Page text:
Inequalities become known through patterns of representation. They are translated into shared knowledge, narratives, models, categories, measurements and other forms of data, often through institutional gathering and crafting of information but also through political, collective action. Thus, practices of collecting and comparing information and evidence about social differences (wealth, income, education, health, life-style, consumption) and the ability of injured groups of people to claim public attention and a political mandate – are the heart of inequalities. The self-reflexivity of society depends on its capacity to translate different kinds of lived inequalities into publicly discussed evidence and argumentation. This is specifically a challenge for the (methodological and theoretical reflexivity of) academic community whose task it is to make sense of inequalities but also to sustain a critical discourse and sensitivity about the categories of inequality and their uses, both by public and market actors. New forms of collecting data and evidence about groups and individuals help address inequalities that are judged as socially illegitimate. At the same time, increasingly effective collection and combination of data may well inform innovations that escalate inequality.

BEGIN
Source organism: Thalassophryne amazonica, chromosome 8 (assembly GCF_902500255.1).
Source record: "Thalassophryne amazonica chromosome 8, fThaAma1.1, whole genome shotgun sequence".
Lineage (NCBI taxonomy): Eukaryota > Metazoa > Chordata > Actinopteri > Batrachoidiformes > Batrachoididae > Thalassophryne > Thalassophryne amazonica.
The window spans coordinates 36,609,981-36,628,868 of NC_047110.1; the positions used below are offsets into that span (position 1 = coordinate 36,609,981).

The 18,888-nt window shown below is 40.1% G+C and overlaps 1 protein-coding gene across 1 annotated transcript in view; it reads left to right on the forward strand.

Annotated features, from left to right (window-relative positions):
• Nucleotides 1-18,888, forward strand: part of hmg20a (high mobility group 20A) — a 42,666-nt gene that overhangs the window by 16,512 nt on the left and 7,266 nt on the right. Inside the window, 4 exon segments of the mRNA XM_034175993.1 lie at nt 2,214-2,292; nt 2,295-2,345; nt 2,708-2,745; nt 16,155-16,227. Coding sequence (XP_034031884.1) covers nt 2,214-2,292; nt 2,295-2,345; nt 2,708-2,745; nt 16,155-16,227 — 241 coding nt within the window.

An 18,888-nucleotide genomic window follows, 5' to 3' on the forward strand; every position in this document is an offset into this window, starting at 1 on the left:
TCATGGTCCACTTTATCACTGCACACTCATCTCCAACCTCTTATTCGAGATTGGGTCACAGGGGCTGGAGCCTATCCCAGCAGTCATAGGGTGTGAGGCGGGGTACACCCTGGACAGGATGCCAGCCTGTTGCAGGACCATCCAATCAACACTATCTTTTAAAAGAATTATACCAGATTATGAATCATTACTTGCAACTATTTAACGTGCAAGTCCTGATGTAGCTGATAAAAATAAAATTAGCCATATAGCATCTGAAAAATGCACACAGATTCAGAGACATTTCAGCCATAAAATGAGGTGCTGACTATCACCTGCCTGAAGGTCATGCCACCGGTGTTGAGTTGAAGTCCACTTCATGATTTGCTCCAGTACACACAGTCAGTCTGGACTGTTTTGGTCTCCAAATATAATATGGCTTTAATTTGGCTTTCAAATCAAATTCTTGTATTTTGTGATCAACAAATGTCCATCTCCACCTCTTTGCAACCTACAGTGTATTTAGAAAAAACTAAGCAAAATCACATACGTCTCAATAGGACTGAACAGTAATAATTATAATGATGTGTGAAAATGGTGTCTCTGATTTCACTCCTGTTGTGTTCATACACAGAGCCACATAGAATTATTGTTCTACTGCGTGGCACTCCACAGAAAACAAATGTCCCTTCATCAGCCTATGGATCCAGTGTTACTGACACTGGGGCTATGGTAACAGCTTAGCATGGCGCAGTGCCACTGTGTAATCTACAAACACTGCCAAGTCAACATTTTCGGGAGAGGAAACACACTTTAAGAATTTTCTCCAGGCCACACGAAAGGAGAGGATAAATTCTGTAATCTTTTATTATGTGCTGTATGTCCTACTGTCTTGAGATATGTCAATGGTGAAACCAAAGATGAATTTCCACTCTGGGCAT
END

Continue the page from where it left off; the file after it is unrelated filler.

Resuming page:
How are lived inequalities translated to data, evidence, knowledge and other forms of (political and public) representation? How is this knowledge interpreted into planning and policy consultation (societal impact)? How are increasingly effective forms of data-gathering used in policy, governance, surveillance and marketing – in ways that shape the lived experiences and self-recognition of people?